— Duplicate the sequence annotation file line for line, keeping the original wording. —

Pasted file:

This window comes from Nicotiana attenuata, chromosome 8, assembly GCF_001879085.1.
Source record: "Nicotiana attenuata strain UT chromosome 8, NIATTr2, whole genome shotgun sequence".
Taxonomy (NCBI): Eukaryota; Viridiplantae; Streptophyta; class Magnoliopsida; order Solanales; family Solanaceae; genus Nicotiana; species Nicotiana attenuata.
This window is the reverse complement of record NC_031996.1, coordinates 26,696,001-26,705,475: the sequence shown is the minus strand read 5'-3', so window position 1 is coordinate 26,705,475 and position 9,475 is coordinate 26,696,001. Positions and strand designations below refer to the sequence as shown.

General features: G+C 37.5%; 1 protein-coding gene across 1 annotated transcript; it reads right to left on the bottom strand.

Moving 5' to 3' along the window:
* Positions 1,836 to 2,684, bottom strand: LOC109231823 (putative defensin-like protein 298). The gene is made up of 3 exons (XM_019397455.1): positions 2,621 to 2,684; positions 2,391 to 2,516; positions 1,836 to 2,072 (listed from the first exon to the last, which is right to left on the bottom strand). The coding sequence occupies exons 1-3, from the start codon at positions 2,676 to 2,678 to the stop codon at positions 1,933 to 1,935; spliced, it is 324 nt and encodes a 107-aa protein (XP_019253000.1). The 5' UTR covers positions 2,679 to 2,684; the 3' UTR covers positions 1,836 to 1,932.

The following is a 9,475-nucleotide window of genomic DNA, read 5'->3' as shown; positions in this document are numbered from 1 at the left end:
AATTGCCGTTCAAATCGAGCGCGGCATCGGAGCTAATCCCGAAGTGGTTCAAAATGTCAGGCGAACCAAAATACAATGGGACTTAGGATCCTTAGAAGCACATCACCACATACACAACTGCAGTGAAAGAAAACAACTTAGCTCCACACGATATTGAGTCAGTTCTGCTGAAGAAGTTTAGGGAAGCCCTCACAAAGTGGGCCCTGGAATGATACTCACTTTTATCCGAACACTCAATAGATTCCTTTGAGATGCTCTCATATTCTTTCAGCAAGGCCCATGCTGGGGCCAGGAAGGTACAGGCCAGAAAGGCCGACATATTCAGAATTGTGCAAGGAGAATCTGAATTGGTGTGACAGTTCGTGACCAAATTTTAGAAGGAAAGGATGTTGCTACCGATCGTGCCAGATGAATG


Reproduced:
This window comes from Nicotiana attenuata, chromosome 8, assembly GCF_001879085.1.
Source record: "Nicotiana attenuata strain UT chromosome 8, NIATTr2, whole genome shotgun sequence".
Taxonomy (NCBI): Eukaryota; Viridiplantae; Streptophyta; class Magnoliopsida; order Solanales; family Solanaceae; genus Nicotiana; species Nicotiana attenuata.
This window is the reverse complement of record NC_031996.1, coordinates 26,696,001-26,705,475: the sequence shown is the minus strand read 5'-3', so window position 1 is coordinate 26,705,475 and position 9,475 is coordinate 26,696,001. Positions and strand designations below refer to the sequence as shown.

General features: G+C 37.5%; 1 protein-coding gene across 1 annotated transcript; it reads right to left on the bottom strand.

Moving 5' to 3' along the window:
* Positions 1,836 to 2,684, bottom strand: LOC109231823 (putative defensin-like protein 298). The gene is made up of 3 exons (XM_019397455.1): positions 2,621 to 2,684; positions 2,391 to 2,516; positions 1,836 to 2,072 (listed from the first exon to the last, which is right to left on the bottom strand). The coding sequence occupies exons 1-3, from the start codon at positions 2,676 to 2,678 to the stop codon at positions 1,933 to 1,935; spliced, it is 324 nt and encodes a 107-aa protein (XP_019253000.1). The 5' UTR covers positions 2,679 to 2,684; the 3' UTR covers positions 1,836 to 1,932.

The following is a 9,475-nucleotide window of genomic DNA, read 5'->3' as shown; positions in this document are numbered from 1 at the left end:
AATTGCCGTTCAAATCGAGCGCGGCATCGGAGCTAATCCCGAAGTGGTTCAAAATGTCAGGCGAACCAAAATACAATGGGACTTAGGATCCTTAGAAGCACATCACCACATACACAACTGCAGTGAAAGAAAACAACTTAGCTCCACACGATATTGAGTCAGTTCTGCTGAAGAAGTTTAGGGAAGCCCTCACAAAGTGGGCCCTGGAATGATACTCACTTTTATCCGAACACTCAATAGATTCCTTTGAGATGCTCTCATATTCTTTCAGCAAGGCCCATGCTGGGGCCAGGAAGGTACAGGCCAGAAAGGCCGACATATTCAGAATTGTGCAAGGAGAATCTGAATTGGTGTGACAGTTCGTGACCAAATTTTAGAAGGAAAGGATGTTGCTACCGATCGTGCCAGATGAATG